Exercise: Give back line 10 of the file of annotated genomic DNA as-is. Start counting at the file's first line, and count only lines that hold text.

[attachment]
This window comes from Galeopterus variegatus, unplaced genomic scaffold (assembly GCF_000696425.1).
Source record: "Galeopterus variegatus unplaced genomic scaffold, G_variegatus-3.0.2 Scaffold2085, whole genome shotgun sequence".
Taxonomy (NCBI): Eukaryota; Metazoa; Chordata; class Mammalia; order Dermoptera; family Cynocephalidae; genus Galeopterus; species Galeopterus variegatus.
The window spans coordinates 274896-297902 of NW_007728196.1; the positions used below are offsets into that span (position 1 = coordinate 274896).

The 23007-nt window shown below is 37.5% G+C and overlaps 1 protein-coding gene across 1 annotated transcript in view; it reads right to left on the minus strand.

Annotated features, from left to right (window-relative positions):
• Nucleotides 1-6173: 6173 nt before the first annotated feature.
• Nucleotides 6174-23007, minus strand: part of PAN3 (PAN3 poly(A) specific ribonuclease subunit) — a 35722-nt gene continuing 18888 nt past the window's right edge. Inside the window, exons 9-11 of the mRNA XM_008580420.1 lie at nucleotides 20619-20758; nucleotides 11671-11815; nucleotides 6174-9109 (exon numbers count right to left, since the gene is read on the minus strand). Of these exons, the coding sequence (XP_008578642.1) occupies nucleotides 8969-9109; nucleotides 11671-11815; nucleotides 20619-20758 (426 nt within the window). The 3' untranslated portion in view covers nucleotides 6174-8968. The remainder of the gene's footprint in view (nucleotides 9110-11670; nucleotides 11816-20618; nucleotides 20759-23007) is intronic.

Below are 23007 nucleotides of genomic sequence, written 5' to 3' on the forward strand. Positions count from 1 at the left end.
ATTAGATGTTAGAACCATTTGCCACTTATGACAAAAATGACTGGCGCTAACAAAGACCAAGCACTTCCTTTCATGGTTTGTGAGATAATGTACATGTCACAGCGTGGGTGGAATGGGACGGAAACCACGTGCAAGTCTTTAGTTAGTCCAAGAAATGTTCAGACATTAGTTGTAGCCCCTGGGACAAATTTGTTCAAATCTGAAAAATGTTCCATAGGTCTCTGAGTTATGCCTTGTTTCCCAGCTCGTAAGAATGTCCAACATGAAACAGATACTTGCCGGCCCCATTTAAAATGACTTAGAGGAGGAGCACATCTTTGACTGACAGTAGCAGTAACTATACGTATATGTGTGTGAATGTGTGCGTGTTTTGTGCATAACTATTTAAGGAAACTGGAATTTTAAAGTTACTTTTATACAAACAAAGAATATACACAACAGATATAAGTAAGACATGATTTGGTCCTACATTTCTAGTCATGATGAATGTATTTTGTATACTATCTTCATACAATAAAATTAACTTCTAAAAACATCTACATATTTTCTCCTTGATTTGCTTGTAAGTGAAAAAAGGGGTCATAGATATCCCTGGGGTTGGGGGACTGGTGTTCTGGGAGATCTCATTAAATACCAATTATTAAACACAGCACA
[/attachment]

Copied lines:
ATTAGATGTTAGAACCATTTGCCACTTATGACAAAAATGACTGGCGCTAACAAAGACCAAGCACTTCCTTTCATGGTTTGTGAGATAATGTACATGTCACAGCGTGGGTGGAATGGGACGGAAACCACGTGCAAGTCTTTAGTTAGTCCAAGAAATGTTCAGACATTAGTTGTAGCCCCTGGGACAAATTTGTTCAAATCTGAAAAATGTTCCATAGGTCTCTGAGTTATGCCTTGTTTCCCAGCTCGTAAGAATGTCCAACATGAAACAGATACTTGCCGGCCCCATTTAAAATGACTTAGAGGAGGAGCACATCTTTGACTGACAGTAGCAGTAACTATACGTATATGTGTGTGAATGTGTGCGTGTTTTGTGCATAACTATTTAAGGAAACTGGAATTTTAAAGTTACTTTTATACAAACAAAGAATATACACAACAGATATAAGTAAGACATGATTTGGTCCTACATTTCTAGTCATGATGAATGTATTTTGTATACTATCTTCATACAATAAAATTAACTTCTAAAAACATCTACATATTTTCTCCTTGATTTGCTTGTAAGTGAAAAAAGGGGTCATAGATATCCCTGGGGTTGGGGGACTGGTGTTCTGGGAGATCTCATTAAATACCAATTATTAAACACAGCACA